BOMBAY: Justice S. Bharucha of the Bombay High Court on Wednesday overruled preliminary objections raised on behalf of Shiv Sena Chief, Mr. Bal Thackeray and agreed to adjourn the hearing to November 14, allowing the latter time to challenge the High Court order before the Supreme Court as requested.
High drama prevailed in the High Court on Wednesday morning, as Mr. Thackeray appeared amidst heavy police bandobast, followed by an entourage of over ‘one thousand Shiv Sainiks, touting saffron flags and shouting slogans such as “Har har Mahadey,” “Jai Bhavani, Jai Shivaji,” and “Be proud to call yourself a Hindu,” so large was the number of spectators seeking entry into the sprawling central court room of the High Court, that its doors were locked soon after 1] a.m. and entry denied to all, much to the chagrin of advocates. Only once before, in 1960, during the famous Nanavati case did the High Court witness such a tamasha, recalled old timers.
Mr. Thackeray’s appearance in Bombay High Court was prompted by Justice S. Bharucha because of a petition that has been filed by the defeated Congress (I) candidate, Mr. Prabhakar Kunte, challenging the election of Dr. Ramesh Prabhoo, a “Shiy Sena backed independent candidate” in the Vile Parle Assembly constituency during a by-election held in December 1987. The judge said he was issuing this order on Mr. Thackeray having found a prima facie case of corrupt practices,” against Dr. Prabhoo. The Shiv Sena Chief, as the hearing revealed, had addressed a number of Dr. Prabhoo’s election campaign meeting, and is alleged to have supported his candidature by exploiting the religious sentiments of the voters.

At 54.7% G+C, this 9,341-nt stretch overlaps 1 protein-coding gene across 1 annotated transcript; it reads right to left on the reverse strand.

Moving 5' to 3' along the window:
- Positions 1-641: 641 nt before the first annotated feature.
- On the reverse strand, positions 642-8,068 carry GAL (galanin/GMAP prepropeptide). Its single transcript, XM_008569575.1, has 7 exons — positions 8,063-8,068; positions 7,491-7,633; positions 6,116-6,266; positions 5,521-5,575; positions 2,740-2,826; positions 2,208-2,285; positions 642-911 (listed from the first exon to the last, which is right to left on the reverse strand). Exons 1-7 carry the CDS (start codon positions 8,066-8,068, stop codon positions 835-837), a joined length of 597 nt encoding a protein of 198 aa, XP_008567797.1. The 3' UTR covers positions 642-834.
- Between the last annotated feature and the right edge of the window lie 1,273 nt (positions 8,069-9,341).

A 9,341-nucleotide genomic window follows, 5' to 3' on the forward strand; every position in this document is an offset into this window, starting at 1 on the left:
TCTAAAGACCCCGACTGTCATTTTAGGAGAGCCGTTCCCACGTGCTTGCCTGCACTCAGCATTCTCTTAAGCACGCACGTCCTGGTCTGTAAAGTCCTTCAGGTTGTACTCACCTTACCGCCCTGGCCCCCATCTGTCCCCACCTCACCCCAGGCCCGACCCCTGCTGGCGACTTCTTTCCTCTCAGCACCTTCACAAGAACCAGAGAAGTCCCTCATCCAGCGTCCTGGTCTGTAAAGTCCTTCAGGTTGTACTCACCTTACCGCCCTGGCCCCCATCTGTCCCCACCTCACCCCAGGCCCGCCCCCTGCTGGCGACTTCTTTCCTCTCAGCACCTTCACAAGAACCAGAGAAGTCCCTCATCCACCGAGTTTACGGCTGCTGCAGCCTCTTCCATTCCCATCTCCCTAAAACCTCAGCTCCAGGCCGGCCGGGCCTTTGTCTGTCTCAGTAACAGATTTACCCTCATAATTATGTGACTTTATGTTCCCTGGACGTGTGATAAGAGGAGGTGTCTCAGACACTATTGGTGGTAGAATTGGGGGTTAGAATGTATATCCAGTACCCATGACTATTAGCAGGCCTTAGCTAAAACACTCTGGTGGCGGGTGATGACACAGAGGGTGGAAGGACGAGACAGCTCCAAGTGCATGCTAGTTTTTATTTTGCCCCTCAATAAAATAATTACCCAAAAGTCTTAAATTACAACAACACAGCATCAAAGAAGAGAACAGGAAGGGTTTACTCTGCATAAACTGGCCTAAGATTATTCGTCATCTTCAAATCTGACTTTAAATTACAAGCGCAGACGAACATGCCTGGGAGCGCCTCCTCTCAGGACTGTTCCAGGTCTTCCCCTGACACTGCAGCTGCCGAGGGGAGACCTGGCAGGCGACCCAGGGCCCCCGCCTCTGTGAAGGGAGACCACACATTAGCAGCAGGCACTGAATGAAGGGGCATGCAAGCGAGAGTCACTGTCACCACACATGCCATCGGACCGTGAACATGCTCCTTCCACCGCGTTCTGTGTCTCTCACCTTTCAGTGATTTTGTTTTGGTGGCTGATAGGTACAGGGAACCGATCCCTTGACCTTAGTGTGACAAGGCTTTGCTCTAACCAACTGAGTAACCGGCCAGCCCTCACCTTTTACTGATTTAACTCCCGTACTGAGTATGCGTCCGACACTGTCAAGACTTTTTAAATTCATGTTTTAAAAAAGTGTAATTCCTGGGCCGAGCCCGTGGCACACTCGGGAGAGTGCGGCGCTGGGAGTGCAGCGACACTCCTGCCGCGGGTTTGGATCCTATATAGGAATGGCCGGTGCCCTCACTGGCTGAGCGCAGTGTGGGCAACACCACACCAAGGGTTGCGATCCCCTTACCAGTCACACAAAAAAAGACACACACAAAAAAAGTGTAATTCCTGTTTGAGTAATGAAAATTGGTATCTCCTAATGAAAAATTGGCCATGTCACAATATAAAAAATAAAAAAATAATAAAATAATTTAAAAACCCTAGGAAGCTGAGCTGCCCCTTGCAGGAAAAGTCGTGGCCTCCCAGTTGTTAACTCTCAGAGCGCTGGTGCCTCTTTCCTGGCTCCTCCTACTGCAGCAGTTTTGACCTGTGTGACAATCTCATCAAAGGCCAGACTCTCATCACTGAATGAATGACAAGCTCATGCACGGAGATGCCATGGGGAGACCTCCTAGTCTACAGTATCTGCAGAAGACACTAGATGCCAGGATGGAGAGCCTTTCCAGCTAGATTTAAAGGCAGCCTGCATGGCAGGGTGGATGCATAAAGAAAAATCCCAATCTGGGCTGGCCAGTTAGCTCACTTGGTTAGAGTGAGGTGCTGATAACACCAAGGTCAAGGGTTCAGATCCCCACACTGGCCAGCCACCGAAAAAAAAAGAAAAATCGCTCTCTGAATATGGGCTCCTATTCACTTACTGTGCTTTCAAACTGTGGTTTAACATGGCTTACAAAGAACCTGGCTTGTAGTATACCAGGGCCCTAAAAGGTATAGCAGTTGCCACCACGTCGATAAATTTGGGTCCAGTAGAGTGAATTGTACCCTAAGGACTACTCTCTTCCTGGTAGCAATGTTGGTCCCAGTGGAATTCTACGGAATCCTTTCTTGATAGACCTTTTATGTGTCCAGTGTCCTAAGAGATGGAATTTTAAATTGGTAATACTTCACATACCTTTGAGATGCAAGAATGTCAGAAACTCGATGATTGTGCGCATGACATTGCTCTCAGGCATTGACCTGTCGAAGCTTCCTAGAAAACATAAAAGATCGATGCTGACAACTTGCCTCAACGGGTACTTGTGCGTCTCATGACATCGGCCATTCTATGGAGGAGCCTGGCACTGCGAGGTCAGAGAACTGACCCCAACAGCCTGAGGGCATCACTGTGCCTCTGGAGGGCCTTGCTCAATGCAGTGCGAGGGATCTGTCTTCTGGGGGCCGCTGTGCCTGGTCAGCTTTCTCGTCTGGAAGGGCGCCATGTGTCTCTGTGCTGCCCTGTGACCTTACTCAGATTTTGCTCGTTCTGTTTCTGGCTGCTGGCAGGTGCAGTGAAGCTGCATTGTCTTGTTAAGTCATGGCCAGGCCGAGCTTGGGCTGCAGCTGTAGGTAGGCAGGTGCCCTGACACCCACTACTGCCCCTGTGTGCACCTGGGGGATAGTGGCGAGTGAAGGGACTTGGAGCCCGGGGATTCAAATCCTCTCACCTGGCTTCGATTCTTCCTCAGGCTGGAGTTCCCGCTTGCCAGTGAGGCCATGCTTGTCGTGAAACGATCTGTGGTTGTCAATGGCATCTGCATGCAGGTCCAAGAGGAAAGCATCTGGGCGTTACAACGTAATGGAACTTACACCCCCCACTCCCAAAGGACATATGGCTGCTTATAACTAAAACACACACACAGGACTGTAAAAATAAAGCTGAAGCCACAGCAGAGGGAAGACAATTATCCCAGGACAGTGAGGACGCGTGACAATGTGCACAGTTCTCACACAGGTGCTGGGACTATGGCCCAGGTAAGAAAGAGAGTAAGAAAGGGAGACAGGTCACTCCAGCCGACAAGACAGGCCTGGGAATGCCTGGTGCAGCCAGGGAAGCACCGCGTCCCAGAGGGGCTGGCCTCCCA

Counsel for Mr. Thackeray, Mr. Adhik Shirodkar told the judge that the notice issued to him under Section 99 of the Representation of People Act, 1951, was vague and did not specify the nature of the alleged corrupt practice committed by his client, thereby enabling him to cross examine witnesses who claimed he was guilty of Corrupt practices under Section 123 (3) and (3-A) of the Act. Referring to three speeches made by Mr. Thackeray and taped by the police, Mr. Shirodkar said his client required details of time, place, persons, words used the candidate name of the candidates’ authorized cause notice,
The contention was rejected by Justice Bharucha, who said Mr. Thackeray had been given notice of the charges under Section 123 (3) and (3-A) and had been informed that the whole of his speeches were objection able.
The contention that the nature of the corrupt practice has not been set out in the notice cannot be accepted because the notice refers to the corrupt practices under subsections (3) and (3-A) of Section 123 of the Act on the basis of which the election petition is challenged. The preliminary objection regarding the validity of the notice is accordingly, rejected, the judge held.
Following the rejection of his appeal, Mr. Shirodkar applied for adjournment of the hearing, enabling him to approach the Supreme Court. The Judge agreed to this, and said that in view of the forthcoming holidays in the Supreme Court and High Court the matter would be adjourned to November 14, 1988.
Mr., Thackeray was given a police escort as he left the High Court premises, even as huge crowds of Shiv Sainiks disrupted High Court activities by shouting slogans at the entrance of the High Court.
Article extracted from this publication >> October 28, 1988